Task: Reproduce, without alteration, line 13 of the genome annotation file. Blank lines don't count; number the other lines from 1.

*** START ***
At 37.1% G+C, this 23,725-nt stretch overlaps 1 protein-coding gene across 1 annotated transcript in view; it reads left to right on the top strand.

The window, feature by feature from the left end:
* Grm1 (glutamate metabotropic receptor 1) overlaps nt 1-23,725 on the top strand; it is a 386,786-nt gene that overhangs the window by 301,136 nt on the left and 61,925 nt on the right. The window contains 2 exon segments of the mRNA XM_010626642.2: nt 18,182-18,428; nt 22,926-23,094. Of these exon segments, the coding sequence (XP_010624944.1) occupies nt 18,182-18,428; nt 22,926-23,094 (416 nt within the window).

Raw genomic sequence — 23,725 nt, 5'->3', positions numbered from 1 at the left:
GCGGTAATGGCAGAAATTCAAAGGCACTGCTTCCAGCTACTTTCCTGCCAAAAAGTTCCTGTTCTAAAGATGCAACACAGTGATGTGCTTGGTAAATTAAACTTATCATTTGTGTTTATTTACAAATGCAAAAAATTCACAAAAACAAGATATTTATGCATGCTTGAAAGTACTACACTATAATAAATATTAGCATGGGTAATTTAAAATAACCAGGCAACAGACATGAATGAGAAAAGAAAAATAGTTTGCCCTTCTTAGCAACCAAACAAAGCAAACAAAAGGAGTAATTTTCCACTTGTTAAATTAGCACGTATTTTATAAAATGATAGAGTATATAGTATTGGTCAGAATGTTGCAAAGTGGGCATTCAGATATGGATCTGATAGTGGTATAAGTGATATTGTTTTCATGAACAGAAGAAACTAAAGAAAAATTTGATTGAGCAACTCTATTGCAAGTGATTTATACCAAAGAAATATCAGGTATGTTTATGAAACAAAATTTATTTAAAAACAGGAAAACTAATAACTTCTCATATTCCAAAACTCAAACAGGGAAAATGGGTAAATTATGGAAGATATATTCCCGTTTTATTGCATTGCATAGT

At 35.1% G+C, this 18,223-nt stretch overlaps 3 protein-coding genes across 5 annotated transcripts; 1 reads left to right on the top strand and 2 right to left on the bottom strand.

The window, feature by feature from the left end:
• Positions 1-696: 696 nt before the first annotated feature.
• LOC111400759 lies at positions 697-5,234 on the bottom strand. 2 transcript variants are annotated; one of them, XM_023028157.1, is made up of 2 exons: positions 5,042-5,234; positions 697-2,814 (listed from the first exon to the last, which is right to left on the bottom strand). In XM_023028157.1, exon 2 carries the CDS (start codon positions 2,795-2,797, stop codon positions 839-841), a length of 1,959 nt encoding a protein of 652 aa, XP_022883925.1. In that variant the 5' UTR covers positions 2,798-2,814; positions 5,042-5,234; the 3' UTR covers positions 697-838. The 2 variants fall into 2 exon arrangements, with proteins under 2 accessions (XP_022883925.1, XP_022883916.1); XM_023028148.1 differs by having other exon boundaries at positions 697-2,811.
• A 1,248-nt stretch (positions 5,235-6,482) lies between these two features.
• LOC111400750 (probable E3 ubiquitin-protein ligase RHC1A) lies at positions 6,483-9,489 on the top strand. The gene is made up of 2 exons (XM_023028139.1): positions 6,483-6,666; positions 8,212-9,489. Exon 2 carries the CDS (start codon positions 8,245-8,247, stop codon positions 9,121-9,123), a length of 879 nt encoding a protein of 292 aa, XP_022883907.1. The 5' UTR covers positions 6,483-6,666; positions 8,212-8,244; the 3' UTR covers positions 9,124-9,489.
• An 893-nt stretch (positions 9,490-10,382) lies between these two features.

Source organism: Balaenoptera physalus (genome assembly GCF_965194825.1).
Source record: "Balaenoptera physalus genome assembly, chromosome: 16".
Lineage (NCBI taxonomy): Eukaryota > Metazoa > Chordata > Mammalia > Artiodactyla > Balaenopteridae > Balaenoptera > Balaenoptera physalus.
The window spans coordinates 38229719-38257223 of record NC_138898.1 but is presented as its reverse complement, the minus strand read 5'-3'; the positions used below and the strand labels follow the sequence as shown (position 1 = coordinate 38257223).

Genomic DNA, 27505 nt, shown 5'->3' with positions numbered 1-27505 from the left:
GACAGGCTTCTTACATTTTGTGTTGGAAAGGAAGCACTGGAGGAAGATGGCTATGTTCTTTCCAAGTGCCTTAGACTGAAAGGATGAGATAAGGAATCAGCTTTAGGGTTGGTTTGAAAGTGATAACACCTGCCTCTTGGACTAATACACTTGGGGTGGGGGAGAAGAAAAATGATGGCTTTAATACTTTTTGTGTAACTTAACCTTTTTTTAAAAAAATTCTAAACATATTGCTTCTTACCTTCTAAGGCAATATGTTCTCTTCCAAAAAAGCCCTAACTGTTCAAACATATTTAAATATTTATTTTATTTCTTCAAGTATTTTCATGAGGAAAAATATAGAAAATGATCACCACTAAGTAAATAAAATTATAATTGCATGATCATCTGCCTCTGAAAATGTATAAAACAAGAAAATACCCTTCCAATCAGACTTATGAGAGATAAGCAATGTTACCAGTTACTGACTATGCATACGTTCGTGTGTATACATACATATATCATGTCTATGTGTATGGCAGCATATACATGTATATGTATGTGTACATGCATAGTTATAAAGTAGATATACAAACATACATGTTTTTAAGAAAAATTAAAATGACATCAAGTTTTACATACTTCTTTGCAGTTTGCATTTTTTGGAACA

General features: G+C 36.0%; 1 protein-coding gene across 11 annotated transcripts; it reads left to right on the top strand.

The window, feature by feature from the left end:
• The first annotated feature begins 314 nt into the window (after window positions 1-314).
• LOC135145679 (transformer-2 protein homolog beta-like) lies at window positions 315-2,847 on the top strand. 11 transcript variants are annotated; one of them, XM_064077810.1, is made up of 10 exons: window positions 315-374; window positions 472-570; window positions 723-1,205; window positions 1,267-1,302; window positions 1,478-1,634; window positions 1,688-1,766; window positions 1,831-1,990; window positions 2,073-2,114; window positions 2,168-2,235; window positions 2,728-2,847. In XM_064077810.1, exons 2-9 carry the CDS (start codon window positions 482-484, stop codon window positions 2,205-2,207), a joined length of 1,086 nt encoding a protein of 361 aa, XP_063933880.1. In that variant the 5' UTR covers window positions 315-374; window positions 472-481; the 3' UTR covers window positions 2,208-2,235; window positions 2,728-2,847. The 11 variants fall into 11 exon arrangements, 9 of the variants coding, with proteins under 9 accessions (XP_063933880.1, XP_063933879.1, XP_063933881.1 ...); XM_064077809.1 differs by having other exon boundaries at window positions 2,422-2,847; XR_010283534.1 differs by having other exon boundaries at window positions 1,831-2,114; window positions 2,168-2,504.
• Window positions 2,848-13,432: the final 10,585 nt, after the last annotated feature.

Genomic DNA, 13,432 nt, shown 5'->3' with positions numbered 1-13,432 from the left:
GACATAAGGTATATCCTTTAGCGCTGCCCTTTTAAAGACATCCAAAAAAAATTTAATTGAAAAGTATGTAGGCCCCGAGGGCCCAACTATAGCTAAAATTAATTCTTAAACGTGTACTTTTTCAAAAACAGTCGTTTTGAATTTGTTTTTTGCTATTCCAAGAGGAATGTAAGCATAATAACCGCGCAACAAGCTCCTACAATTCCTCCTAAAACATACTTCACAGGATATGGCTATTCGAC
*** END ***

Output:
Source organism: Balaenoptera physalus (genome assembly GCF_965194825.1).